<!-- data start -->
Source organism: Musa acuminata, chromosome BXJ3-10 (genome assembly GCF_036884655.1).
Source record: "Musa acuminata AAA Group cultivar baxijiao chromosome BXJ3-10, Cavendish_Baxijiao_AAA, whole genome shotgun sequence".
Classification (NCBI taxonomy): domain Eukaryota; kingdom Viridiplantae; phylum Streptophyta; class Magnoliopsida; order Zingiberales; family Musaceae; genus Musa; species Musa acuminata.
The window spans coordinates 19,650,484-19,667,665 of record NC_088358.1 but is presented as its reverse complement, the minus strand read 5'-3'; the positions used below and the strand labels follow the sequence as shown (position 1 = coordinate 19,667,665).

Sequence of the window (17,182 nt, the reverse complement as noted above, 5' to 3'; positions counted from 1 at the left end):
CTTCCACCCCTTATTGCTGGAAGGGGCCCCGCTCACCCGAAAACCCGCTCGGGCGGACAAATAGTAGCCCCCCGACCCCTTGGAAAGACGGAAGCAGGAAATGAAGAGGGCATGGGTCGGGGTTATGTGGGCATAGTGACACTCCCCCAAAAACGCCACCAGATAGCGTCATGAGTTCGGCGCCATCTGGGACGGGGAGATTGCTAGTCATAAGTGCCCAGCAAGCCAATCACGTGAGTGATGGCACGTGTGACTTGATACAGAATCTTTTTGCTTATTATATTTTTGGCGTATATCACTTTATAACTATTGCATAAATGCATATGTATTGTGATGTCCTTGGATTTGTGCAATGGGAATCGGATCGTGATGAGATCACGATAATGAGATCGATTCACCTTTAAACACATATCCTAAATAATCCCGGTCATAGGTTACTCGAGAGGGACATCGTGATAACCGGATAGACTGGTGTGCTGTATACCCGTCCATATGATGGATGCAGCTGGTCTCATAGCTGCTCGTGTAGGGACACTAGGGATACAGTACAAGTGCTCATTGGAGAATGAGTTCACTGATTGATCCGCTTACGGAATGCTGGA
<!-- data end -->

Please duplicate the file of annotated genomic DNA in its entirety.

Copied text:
Source organism: Musa acuminata, chromosome BXJ3-10 (genome assembly GCF_036884655.1).
Source record: "Musa acuminata AAA Group cultivar baxijiao chromosome BXJ3-10, Cavendish_Baxijiao_AAA, whole genome shotgun sequence".
Classification (NCBI taxonomy): domain Eukaryota; kingdom Viridiplantae; phylum Streptophyta; class Magnoliopsida; order Zingiberales; family Musaceae; genus Musa; species Musa acuminata.
The window spans coordinates 19,650,484-19,667,665 of record NC_088358.1 but is presented as its reverse complement, the minus strand read 5'-3'; the positions used below and the strand labels follow the sequence as shown (position 1 = coordinate 19,667,665).

Sequence of the window (17,182 nt, the reverse complement as noted above, 5' to 3'; positions counted from 1 at the left end):
CTTCCACCCCTTATTGCTGGAAGGGGCCCCGCTCACCCGAAAACCCGCTCGGGCGGACAAATAGTAGCCCCCCGACCCCTTGGAAAGACGGAAGCAGGAAATGAAGAGGGCATGGGTCGGGGTTATGTGGGCATAGTGACACTCCCCCAAAAACGCCACCAGATAGCGTCATGAGTTCGGCGCCATCTGGGACGGGGAGATTGCTAGTCATAAGTGCCCAGCAAGCCAATCACGTGAGTGATGGCACGTGTGACTTGATACAGAATCTTTTTGCTTATTATATTTTTGGCGTATATCACTTTATAACTATTGCATAAATGCATATGTATTGTGATGTCCTTGGATTTGTGCAATGGGAATCGGATCGTGATGAGATCACGATAATGAGATCGATTCACCTTTAAACACATATCCTAAATAATCCCGGTCATAGGTTACTCGAGAGGGACATCGTGATAACCGGATAGACTGGTGTGCTGTATACCCGTCCATATGATGGATGCAGCTGGTCTCATAGCTGCTCGTGTAGGGACACTAGGGATACAGTACAAGTGCTCATTGGAGAATGAGTTCACTGATTGATCCGCTTACGGAATGCTGGA